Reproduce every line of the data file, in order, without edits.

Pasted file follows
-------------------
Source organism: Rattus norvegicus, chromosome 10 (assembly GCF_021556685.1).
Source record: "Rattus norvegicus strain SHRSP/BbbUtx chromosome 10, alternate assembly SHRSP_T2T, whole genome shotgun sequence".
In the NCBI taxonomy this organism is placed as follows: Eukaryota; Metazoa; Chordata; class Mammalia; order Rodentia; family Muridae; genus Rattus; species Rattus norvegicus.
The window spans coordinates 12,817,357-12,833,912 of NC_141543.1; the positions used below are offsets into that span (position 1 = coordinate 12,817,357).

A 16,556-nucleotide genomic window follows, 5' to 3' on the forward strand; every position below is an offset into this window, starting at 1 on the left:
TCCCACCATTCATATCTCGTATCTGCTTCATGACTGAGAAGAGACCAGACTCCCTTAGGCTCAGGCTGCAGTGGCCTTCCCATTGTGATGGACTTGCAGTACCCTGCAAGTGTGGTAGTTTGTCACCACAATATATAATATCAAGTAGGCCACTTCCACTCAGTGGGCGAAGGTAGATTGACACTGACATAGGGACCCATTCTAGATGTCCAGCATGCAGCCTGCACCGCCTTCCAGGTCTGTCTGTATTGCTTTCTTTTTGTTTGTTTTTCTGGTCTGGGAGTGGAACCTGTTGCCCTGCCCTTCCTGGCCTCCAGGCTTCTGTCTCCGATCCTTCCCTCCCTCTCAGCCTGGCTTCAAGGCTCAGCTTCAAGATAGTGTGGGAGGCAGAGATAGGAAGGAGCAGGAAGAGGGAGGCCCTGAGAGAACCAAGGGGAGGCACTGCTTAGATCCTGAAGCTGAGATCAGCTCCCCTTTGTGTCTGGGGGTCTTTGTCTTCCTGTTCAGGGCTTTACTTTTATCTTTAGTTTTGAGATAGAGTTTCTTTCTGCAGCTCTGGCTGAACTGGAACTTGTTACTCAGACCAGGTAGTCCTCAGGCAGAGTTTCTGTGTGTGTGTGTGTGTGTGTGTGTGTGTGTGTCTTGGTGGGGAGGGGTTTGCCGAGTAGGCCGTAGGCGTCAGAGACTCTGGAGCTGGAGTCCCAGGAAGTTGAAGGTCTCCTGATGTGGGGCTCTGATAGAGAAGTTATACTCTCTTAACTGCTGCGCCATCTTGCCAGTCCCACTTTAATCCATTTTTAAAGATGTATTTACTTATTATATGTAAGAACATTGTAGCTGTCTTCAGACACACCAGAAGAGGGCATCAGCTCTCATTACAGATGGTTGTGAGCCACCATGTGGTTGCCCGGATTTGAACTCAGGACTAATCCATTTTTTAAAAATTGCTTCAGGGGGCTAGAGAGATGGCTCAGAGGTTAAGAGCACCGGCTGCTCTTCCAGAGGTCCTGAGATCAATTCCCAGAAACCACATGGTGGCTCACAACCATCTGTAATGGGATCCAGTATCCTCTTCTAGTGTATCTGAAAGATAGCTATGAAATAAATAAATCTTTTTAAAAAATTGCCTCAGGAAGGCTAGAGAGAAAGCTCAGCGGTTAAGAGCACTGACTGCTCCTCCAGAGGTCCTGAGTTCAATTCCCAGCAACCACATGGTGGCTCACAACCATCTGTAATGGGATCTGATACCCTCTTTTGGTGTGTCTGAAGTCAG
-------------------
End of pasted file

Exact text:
Source organism: Rattus norvegicus, chromosome 10 (assembly GCF_021556685.1).
Source record: "Rattus norvegicus strain SHRSP/BbbUtx chromosome 10, alternate assembly SHRSP_T2T, whole genome shotgun sequence".
In the NCBI taxonomy this organism is placed as follows: Eukaryota; Metazoa; Chordata; class Mammalia; order Rodentia; family Muridae; genus Rattus; species Rattus norvegicus.
The window spans coordinates 12,817,357-12,833,912 of NC_141543.1; the positions used below are offsets into that span (position 1 = coordinate 12,817,357).

A 16,556-nucleotide genomic window follows, 5' to 3' on the forward strand; every position below is an offset into this window, starting at 1 on the left:
TCCCACCATTCATATCTCGTATCTGCTTCATGACTGAGAAGAGACCAGACTCCCTTAGGCTCAGGCTGCAGTGGCCTTCCCATTGTGATGGACTTGCAGTACCCTGCAAGTGTGGTAGTTTGTCACCACAATATATAATATCAAGTAGGCCACTTCCACTCAGTGGGCGAAGGTAGATTGACACTGACATAGGGACCCATTCTAGATGTCCAGCATGCAGCCTGCACCGCCTTCCAGGTCTGTCTGTATTGCTTTCTTTTTGTTTGTTTTTCTGGTCTGGGAGTGGAACCTGTTGCCCTGCCCTTCCTGGCCTCCAGGCTTCTGTCTCCGATCCTTCCCTCCCTCTCAGCCTGGCTTCAAGGCTCAGCTTCAAGATAGTGTGGGAGGCAGAGATAGGAAGGAGCAGGAAGAGGGAGGCCCTGAGAGAACCAAGGGGAGGCACTGCTTAGATCCTGAAGCTGAGATCAGCTCCCCTTTGTGTCTGGGGGTCTTTGTCTTCCTGTTCAGGGCTTTACTTTTATCTTTAGTTTTGAGATAGAGTTTCTTTCTGCAGCTCTGGCTGAACTGGAACTTGTTACTCAGACCAGGTAGTCCTCAGGCAGAGTTTCTGTGTGTGTGTGTGTGTGTGTGTGTGTGTGTGTCTTGGTGGGGAGGGGTTTGCCGAGTAGGCCGTAGGCGTCAGAGACTCTGGAGCTGGAGTCCCAGGAAGTTGAAGGTCTCCTGATGTGGGGCTCTGATAGAGAAGTTATACTCTCTTAACTGCTGCGCCATCTTGCCAGTCCCACTTTAATCCATTTTTAAAGATGTATTTACTTATTATATGTAAGAACATTGTAGCTGTCTTCAGACACACCAGAAGAGGGCATCAGCTCTCATTACAGATGGTTGTGAGCCACCATGTGGTTGCCCGGATTTGAACTCAGGACTAATCCATTTTTTAAAAATTGCTTCAGGGGGCTAGAGAGATGGCTCAGAGGTTAAGAGCACCGGCTGCTCTTCCAGAGGTCCTGAGATCAATTCCCAGAAACCACATGGTGGCTCACAACCATCTGTAATGGGATCCAGTATCCTCTTCTAGTGTATCTGAAAGATAGCTATGAAATAAATAAATCTTTTTAAAAAATTGCCTCAGGAAGGCTAGAGAGAAAGCTCAGCGGTTAAGAGCACTGACTGCTCCTCCAGAGGTCCTGAGTTCAATTCCCAGCAACCACATGGTGGCTCACAACCATCTGTAATGGGATCTGATACCCTCTTTTGGTGTGTCTGAAGTCAG